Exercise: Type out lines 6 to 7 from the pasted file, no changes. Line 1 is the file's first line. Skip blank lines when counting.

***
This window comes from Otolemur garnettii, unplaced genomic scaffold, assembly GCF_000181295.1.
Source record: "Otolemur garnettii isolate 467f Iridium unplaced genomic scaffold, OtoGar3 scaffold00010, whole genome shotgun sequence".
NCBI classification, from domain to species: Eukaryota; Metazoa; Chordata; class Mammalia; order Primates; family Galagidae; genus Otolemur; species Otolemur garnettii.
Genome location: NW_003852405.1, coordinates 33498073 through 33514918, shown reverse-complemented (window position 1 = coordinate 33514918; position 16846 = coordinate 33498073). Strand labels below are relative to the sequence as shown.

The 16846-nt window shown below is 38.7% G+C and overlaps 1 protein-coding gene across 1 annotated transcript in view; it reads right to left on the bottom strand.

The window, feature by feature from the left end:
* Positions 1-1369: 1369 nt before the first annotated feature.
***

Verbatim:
The window, feature by feature from the left end:
* Positions 1-1369: 1369 nt before the first annotated feature.